Thousands flee Burundi amid pre-election violence

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Voting during the 2005 legislative elections in Cibitoke, Burundi. Photo: UN Photo/Martine Perret

Pre-election violence in Burundi has prompted thousands of people to flee into neighbouring Rwanda and Democratic Republic of Congo, the UN said Friday.

United Nations refugee agency UNHCR said that mainly women and children had left the country in the run-up to voting.

It said that in the last two weeks more than 8,000 Burundians have left the country amid reports of harassment, intimidation and alleged forced recruitment by the youth wing of Burundi's ruling party.

Daniel Johnson has more.

The UN refugee agency said that those fleeing Burundi spoke of harassment amid increasing violence as the elections approach, beginning in May.

And as tensions continue to rise between government and opposition supporters, the fear is that many more people will become refugees.

Here's UN spokesperson Adrian Edwards:

"Mounting violence and insecurity are being cited as the reasons for flight; the Burundians have reported increased harassment and disappearance of family members associated with the political opposition."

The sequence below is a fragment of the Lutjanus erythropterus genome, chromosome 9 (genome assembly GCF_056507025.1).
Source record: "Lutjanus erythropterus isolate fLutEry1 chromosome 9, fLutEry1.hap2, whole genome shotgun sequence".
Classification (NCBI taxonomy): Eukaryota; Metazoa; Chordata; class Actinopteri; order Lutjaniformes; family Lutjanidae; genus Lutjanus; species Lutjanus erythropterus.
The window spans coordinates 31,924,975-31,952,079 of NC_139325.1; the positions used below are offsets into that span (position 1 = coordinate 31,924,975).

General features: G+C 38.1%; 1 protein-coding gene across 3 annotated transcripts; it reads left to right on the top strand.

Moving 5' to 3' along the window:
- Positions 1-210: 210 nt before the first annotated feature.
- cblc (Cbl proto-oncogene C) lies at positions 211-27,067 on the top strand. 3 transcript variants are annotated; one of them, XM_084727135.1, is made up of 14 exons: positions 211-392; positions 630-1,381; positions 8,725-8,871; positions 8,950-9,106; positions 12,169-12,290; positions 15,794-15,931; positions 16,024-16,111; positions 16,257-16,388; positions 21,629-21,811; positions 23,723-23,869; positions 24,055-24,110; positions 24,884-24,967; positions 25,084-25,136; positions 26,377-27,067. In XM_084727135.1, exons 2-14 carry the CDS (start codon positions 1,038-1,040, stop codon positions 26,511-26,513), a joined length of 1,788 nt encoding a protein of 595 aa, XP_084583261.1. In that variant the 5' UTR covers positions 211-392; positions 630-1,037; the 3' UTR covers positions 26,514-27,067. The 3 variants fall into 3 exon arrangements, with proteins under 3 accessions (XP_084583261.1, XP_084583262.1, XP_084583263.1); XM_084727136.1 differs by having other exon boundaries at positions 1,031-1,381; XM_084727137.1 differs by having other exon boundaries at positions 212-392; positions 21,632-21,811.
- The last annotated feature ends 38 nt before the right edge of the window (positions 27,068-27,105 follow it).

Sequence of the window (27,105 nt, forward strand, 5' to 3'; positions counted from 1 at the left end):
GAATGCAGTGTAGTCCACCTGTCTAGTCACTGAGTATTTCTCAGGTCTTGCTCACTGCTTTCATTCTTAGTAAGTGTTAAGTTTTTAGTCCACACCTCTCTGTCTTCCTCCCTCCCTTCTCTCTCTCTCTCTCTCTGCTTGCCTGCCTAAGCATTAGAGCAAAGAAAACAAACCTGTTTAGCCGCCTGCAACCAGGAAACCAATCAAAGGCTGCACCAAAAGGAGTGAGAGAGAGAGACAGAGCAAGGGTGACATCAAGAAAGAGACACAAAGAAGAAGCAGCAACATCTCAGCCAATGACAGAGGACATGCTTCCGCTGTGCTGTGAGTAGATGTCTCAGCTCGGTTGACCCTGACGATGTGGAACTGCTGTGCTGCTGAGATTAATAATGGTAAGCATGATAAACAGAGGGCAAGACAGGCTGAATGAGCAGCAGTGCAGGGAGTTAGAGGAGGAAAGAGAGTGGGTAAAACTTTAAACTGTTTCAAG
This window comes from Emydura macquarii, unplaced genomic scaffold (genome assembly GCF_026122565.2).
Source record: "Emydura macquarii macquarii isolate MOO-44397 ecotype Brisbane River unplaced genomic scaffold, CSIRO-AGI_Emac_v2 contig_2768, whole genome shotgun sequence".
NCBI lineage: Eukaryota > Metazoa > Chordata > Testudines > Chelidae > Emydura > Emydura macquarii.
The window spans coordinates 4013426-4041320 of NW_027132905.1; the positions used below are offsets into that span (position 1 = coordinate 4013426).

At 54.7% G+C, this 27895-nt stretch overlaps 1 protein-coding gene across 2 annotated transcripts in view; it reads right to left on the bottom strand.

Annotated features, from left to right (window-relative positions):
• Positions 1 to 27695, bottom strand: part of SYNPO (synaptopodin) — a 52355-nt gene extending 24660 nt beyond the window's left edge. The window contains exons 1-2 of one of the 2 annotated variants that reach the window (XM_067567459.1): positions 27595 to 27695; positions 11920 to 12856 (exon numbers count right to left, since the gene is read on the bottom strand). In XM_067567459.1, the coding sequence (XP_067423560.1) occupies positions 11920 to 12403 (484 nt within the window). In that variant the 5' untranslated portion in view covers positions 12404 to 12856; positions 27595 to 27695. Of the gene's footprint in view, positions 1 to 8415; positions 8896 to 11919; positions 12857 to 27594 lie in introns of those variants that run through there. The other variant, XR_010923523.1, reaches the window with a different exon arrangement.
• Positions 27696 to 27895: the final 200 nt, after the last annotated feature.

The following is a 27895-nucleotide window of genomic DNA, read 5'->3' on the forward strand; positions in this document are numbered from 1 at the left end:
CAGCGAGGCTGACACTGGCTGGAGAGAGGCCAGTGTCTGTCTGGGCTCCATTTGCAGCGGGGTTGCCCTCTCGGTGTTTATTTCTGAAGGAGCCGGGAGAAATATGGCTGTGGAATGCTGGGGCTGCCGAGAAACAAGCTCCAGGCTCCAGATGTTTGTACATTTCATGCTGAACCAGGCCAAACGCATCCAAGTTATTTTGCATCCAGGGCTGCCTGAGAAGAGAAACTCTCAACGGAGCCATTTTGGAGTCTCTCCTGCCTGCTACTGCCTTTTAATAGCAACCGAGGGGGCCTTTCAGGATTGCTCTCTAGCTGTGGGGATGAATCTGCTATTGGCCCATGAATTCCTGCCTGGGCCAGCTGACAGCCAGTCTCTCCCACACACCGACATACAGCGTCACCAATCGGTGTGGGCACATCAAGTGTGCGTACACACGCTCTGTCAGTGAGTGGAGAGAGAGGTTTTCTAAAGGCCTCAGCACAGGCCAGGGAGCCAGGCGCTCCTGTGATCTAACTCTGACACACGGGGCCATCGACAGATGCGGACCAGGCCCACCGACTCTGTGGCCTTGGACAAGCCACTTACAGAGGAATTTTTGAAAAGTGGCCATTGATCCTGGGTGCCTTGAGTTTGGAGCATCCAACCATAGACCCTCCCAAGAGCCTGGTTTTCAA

The asylum-seekers are now being hosted in two reception centers in southern Rwanda.

Most of the arrivals in Rwanda have come from Kirundo province in Burundi's north and more than 60 per cent are children.

Edwards said there were more than 100 pregnant women among the new arrivals and that two have given birth.

Many people fled Burundi at night, on foot and have few belongings and are in need of clothing, which UNHCR plans to distribute next week.

Daniel Johnson, United Nations

Duration: 1'02"



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